Movies/TV

Fantastic Four Review


SPOILER WARNING: THIS REVIEW DISCUSSES ELEMENTS OF THE FILM WHICH COULD SPOIL LATER PARTS OF THE MOVIE. NOT THAT ANYONE WILL CARE, BUT JUST LETTING YOU KNOW

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The question that needs to be asked about Josh Trank’s 2015 Fantastic Four movie is not, “Is it bad?” but rather, “How bad is it?” Well, here are a couple of true statements to answer that question: it is far and away the worst Fantastic Four movie ever made and it is also the absolute worst Fox Studios Marvel movie ever made (Yes, far worse than X-men Origins: Wolverine). This critical and box office disaster is a film that is so disdainful of its source material and so lacking in compelling reasons to exist that I can think of only one way to properly express how much I disliked this movie: Come back Jessica Alba! WE MISS YOU!!

The story of this flaccid, joyless waste of time is that Reed Richards (played as an adult by Miles Teller) wants to grow up to be the first man to teleport matter, something that Reed’s science teacher (Dan Castallaneta) says isn’t a real job. Reed befriends fellow classmate Ben Grimm (played as an adult by Jaime Bell) and together they pledge to complete the project. Seven years later, 30 year olds Reed Richards and Ben Grimm (they’re supposed to be in high school but clearly aren’t) enter the local children’s science fair to show off the completed device only to have it laughed off as magic despite a successful demonstration. At this point, Reed and Ben are introduced to Dr. Franklin Storm (Reg E. Cathey) and his adopted daughter Susan (Kate Mara) who point out that he has discovered interdimensional travel and invite him to the Baxter Building to work on completing the project. There he meets Dr. Storm’s son, Johnny (Michael B. Jordan) and a whiny, hipster prick scientist who is apparently supposed to be Victor Von Doom (Toby Kebbell). Together they complete the project, but when the government says they plan to send NASA astronauts through the gate instead of the scientists, Reed, Victor, and Johnny get drunk and decide to travel across dimensions, dragging Ben Grimm along for no other reason than they had an extra seat. The transport is successful but the mission goes wrong when Victor decides to be an idiot and gets apparently killed and as a result of an accident while teleporting back, Reed, Ben, and Johnny mutate and get superpowers. Sue, who didn’t go with them and never entered the transport pods, also gets powers and mutates for no readily explained reason. From there, there is a lot of whining and moaning until the last 10 minutes when it’s discovered that (shocker) DR. DOOM is still alive and the honestly pretty pathetic-looking Fantastic Four have to fight him.

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If that synopsis feels like I skipped details towards the end, that’s because there isn’t much happening in the last two parts of this horribly paced movie. The first act is a solid hour of dull setup and no action with zero character development, humor, enthusiasm, or investment in the story of any kind. The second act is roughly 30 minutes of people whining about their powers and (supposedly) emoting, and the last 10 minutes are where there is supposed to be a climax complete with the only real action scene in the movie. This alleged climax is so dreary, boring, and lame that it actually elevates that crappy climaxes of past comic book movies like Iron Man or even Fox’s original X-Men movie (which was made 16 years ago). The pacing in this movie is atrocious and the dour tone and complete lack of action until the end makes the experience of watching this relatively short 100 minute movie feel like having teeth pulled. Furthermore, its attempts to distance itself from the last iteration of the Fantastic Four fail miserably because despite its moody tone and pretensions towards serious, meaningful themes, the overall execution ends up being even dumber as a result of bottom of the barrel writing and poor direction.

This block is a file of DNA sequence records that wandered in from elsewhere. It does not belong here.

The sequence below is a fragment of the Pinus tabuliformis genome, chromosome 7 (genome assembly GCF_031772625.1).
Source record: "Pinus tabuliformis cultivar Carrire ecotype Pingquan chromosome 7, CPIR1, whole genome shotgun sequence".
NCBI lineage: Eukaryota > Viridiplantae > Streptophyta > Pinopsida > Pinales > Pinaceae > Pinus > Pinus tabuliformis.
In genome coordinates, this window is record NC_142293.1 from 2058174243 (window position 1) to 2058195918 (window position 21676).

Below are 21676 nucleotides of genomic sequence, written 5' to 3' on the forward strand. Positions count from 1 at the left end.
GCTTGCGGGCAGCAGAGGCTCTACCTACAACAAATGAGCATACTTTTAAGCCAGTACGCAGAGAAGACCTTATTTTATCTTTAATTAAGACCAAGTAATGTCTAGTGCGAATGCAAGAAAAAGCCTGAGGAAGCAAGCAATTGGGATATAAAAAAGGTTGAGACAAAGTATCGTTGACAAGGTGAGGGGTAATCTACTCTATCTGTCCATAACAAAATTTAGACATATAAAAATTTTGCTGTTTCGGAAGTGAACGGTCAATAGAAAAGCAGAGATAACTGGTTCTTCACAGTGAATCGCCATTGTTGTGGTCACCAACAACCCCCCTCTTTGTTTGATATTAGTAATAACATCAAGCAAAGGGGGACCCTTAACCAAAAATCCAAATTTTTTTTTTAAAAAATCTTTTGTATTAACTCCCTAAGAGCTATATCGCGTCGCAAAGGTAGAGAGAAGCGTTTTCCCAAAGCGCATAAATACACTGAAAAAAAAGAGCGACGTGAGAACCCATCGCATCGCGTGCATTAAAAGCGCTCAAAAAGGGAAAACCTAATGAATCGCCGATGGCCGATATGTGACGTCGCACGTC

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At this point, I feel like I might as well just make a list of problems that Fant4stic doesn’t have because that would be a shorter list than the ones it does. The screenplay is entirely exposition with no character development or dramatic payoff for the narrative. This makes large portions of the film not only boring, but pointless. The final conclusion at the end makes the Fantastic Four seem like poorly adjusted sociopaths who screwed up royally before and instead of paying for their screw-up decided to threaten the government into giving them a big budget laboratory for them to work in. The one good idea the film had was to treat the Fantastic Four’s mutations and transformations as unnatural PG-13 body horror, but it has no payoff so that good idea is also wasted. The acting (even from mostly good actors) is bland, lifeless, and unnatural to the point where scenes of supposed levity are either so awkward as to be unintentionally unnerving or so poorly written and edited that what attempts at jokes there are fall flat. Director Josh Trank’s attempts to reuse themes and character arcs from his previous film Chronicle are utterly wasted here because whereas Chronicle was about stupid teenagers wandering into an off-limits site with no idea of what they were getting into and accidentally getting superpowers, Fant4stic is about three supposedly intelligent people getting drunk and wandering into another dimension (knowing the risks full well) and acting like idiots and accidentally getting superpowers. Furthermore, it would appear that the likability of characters in Chronicle was more a result of Max Landis’s screenplay than Josh Trank’s direction because in this movie he apparently cannot even get a believable human performance out of his fairly charismatic actors. Also, I don’t know whether to blame the studio or Josh Trank for this, but the editing is also fairly incompetent. Scenes either end too quickly or are held on longer than they should and peculiar transitions between scenes give the impression of a movie that was stitched together making cohesion impossible. Also Fox attempts to save money by having only a small handful of locations for film scenes and having those be either bland underground bunkers/labs, empty Canadian forests, or lazy poorly made original Star Trek sets for the other dimension or other planet (it’s very unclear what it is) they visit. The cheapness continues with the constant, poorly used CG which looks pretty consistently awful. When you create a terrible CG monkey that does nothing but sit in a chair (because real monkeys can’t actually sit in chairs) you make your film look more like an Asylum production instead of a big budget studio film.